upper case A used for some nouns.
one of the very decorative A's used in Dd.
a different type of upper case 'A'.
occasionally the scribe extends the loop of 'd' backwards over preceding letters.
upper case 'D' with typical parallel strokes to decorate.
double compartment 'g' and single compartment are both used by this scribe.
an example of this scribe's tailed 'g'.
occasionally the lower lobe is not quite finished off.
the stem of 'h' leans slightly, the tail-stroke turns counter-clockwise.
crossed 'h' in the 'ght' combination.
an upper case graph perhaps indicated by the dot in the space between stem and limb.
decorated letter on the first line of a linking passage.
the fork of long r is frequently much lower than the base line for other letters. The fork is also usually wide.
long 'r' is used in every position.
'z'-shaped 'r' used after 'o'.
long s with distinctive split stroke.
used most of the time both initially and in final position.
the scribe frequently makes use of this more modern 's'.
last letter of line with an extravagant flourish very typical of this hand.
upper case W at beginning of a line and in his name Wytton on f39r.
the scribe frequently uses this abbreviated form.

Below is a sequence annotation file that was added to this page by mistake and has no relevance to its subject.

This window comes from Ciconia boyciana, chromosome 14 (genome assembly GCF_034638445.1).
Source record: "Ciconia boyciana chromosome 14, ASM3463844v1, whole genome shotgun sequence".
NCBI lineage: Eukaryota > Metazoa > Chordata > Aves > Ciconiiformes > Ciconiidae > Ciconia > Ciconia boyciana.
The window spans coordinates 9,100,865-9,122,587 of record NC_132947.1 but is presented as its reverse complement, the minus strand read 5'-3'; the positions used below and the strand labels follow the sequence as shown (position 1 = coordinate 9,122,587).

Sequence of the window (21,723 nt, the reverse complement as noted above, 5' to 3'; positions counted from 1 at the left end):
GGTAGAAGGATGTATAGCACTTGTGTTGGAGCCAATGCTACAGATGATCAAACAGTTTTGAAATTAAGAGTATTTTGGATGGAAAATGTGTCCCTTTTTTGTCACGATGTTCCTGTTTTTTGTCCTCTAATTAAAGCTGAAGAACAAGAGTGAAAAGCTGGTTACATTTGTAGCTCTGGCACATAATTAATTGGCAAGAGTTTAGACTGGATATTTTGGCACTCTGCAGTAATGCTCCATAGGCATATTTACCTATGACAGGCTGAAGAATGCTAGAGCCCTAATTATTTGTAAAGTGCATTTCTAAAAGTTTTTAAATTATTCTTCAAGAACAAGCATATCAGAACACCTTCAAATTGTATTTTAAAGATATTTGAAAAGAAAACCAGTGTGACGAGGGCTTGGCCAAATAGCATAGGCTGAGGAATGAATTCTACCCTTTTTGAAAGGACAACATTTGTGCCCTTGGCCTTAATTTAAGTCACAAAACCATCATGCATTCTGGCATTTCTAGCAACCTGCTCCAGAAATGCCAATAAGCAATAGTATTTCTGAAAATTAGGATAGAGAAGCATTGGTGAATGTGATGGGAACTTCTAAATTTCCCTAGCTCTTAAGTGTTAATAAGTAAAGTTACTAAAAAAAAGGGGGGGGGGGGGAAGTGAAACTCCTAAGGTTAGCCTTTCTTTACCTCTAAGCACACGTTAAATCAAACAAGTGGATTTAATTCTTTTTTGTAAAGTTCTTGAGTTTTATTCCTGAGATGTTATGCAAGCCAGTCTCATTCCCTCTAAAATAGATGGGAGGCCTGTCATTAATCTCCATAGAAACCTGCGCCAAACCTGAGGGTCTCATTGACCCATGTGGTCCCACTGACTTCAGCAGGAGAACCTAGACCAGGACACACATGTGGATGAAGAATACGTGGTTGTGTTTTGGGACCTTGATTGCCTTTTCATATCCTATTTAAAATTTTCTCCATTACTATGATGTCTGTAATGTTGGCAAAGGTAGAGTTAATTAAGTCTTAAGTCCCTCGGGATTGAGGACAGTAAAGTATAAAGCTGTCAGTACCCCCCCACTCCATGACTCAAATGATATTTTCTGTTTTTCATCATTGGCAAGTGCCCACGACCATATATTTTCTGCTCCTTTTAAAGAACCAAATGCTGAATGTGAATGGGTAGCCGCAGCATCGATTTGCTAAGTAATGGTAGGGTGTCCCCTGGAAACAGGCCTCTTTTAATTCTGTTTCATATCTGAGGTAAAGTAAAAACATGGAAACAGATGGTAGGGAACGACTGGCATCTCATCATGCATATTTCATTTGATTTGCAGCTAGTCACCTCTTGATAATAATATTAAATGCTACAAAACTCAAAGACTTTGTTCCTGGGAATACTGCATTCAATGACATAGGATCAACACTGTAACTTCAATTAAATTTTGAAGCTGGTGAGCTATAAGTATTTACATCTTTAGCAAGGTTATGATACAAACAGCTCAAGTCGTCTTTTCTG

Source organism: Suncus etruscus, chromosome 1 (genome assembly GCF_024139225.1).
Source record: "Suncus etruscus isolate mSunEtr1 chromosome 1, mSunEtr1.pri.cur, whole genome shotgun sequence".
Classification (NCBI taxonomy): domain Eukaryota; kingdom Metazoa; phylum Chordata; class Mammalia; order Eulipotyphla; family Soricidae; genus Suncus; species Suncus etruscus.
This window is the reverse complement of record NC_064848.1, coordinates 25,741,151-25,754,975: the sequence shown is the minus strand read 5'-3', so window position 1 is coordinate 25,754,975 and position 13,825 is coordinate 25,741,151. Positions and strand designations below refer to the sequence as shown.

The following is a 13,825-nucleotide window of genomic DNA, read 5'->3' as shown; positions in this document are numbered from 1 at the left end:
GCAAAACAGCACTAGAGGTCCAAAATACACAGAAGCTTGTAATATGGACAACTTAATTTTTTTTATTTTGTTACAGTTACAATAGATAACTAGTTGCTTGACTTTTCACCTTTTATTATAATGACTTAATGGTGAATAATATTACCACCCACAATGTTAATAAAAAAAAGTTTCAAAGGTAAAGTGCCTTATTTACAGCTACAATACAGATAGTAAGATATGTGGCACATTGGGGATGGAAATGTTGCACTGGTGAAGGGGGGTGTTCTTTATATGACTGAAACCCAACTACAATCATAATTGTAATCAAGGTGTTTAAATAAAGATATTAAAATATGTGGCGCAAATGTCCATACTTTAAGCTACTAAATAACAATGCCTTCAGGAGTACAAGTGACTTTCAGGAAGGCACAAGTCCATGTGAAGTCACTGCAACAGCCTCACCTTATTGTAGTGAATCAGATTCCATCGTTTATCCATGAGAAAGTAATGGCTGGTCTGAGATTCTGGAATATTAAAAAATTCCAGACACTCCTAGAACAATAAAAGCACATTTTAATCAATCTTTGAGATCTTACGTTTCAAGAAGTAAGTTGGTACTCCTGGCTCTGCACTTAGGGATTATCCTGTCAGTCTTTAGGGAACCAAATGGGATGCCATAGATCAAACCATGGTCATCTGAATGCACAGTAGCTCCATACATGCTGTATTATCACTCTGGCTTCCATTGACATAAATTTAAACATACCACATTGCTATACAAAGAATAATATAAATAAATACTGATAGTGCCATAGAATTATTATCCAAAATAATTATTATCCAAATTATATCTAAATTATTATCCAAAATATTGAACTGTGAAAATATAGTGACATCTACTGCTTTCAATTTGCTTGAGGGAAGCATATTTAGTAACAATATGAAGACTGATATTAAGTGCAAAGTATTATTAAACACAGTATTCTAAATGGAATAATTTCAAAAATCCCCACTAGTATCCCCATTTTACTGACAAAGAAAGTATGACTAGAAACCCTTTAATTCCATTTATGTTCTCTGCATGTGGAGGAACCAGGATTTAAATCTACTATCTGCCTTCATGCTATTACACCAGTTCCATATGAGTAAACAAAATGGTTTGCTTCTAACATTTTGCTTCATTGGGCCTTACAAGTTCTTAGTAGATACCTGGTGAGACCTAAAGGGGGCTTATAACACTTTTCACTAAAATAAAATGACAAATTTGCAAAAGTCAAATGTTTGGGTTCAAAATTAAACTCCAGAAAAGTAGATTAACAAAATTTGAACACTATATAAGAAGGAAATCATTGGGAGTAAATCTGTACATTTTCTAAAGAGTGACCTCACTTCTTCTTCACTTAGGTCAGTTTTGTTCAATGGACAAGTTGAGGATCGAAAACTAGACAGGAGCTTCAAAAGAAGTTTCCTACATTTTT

the second letter of the scribe's name.
the tail of 'y' frequently sweeps under previous letter and returns under the letter following.
the word is at the end of a line.
the scribe frequently adds a hook to 'e' when it is in final position.
a really exaggerated example from the end of a line.
|Upper Case Letters|
where upper case 'I' appears within the body of the text, it is unadorned, with curled head-stroke and with a slight curve to the right at the lower end of the shaft.
the scribe employs a great variety of upper case 'A's. Here the lead-in stroke is sufficiently grandiose to enclose the paraph which precedes the line.
upper case 'N' can be copied with or without the cross stroke on the middle bar.
yet another example of an individual style of 'A'. Also visible are the 'O' and 'T' on the lines below. The scribe frequently decorates his upper case letters with parallel lines within.
the final 'n' of the word. The scribe's minims are frequently uneven with differences in length apparent along the bottom line.
|Thorn and Yogh|